Sonali proceeded towards the public tubewell at the corner of the street, with a plastic pitcher pitcher on her head and a smaller bucket in one hand. Five trips to the tubewell, and she’ll have gathered enough water to last hr family till the next morning when she’d repeat her routine. At the tubewell she saw the men from the neighbourhood, dressed in nothing but their underwears, all lathered up with cheap soap, clamouring for their turn at the spout, to get washed. She saw women doing their dishes at a frenzied pace a little away from the tubewell, catching up on the latest gossip doing the rounds in the slum.  She saw girls like her with pots balanced on their waists and hips and in their hands.  There was a cacophony, everyone was eager to get to the tubewell first. Sonali did too, for she wanted to get away from the almost naked men bathing in public.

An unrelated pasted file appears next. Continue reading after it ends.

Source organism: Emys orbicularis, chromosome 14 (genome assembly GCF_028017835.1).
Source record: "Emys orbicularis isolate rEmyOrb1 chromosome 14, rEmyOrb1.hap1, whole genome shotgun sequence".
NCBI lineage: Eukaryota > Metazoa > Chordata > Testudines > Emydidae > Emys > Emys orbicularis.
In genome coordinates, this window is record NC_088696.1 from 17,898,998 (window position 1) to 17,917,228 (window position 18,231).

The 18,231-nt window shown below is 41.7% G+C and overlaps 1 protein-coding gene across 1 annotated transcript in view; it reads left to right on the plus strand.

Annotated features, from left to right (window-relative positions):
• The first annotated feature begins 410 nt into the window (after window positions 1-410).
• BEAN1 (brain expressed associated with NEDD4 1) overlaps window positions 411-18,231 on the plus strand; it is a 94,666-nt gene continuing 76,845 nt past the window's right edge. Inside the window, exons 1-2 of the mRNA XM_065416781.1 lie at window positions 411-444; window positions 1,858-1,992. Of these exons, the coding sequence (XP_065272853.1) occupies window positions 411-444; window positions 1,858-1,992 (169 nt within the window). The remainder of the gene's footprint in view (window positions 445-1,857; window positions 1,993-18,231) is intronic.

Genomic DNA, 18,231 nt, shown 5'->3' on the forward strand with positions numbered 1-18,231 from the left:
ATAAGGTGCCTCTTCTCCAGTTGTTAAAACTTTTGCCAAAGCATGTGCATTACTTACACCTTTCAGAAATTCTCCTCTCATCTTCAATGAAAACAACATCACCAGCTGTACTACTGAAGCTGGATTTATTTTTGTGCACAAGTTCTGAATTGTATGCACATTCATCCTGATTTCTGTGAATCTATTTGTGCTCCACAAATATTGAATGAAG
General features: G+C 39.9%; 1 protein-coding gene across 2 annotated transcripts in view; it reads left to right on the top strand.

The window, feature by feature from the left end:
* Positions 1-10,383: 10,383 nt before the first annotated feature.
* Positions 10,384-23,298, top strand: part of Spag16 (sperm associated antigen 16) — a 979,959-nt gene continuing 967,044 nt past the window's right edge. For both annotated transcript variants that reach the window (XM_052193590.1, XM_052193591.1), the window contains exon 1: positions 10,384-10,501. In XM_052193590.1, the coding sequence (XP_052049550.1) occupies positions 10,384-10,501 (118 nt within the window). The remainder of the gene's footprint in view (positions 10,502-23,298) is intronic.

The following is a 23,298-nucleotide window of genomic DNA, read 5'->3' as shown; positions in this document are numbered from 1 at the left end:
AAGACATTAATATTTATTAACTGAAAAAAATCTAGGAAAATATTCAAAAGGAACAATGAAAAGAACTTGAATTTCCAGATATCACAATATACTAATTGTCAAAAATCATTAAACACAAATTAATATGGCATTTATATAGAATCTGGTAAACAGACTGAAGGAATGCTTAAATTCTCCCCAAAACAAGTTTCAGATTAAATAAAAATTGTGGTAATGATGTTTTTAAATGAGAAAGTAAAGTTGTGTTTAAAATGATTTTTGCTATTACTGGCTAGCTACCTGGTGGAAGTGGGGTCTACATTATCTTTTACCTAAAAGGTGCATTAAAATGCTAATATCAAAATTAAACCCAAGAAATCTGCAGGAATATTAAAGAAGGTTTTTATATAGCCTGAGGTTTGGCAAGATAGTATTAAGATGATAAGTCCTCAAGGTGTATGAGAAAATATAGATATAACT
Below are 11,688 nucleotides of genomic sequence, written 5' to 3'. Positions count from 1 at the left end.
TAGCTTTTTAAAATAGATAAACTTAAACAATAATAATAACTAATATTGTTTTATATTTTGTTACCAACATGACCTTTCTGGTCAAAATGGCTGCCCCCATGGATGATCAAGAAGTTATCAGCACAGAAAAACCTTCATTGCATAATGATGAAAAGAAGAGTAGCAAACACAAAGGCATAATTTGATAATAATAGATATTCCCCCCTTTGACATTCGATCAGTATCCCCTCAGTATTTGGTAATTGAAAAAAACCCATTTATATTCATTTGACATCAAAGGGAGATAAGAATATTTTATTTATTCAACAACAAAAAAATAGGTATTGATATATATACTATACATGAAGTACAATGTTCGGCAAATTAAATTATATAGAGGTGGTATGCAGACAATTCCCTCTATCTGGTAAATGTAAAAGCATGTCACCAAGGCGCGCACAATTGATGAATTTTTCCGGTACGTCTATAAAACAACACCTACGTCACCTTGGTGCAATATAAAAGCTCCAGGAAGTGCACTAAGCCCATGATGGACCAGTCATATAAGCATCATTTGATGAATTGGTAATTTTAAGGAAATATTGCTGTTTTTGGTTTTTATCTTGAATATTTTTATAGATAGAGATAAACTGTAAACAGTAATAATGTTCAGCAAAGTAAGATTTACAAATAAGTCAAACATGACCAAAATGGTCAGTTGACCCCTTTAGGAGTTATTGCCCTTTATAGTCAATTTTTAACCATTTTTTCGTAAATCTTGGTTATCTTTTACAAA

Panna Tai had once taken her to a public toilet. There was a queue outside, but Sonali didn’t mind- she’d heard that the doors here could be latched from the inside. But no sooner had she ented, than she realized that the latch was just for telling people. It was broken. She had told Panna Tai to make sure no one opened the door while she was inside, but Panna Tai suddenly spotted Aruna Tai in the queue, and the two had begun chatting. All of a sudden the door in front of Sonali had swung open and a bulky woman almost entered, her sari already held up to knee level. When she saw Sonali, legs quivering and hands busy pulling down her skirt, she shouted to her, “Moorkh mulgi! Kadi gele aahe tar dwaar bandh dhaaran! Hold the door shut if the latch is broken, you stupid girl!” Sonali had bolted out of the public toilet and vowed never to go back in there.  She preferred eating less to keep her bowels under her control.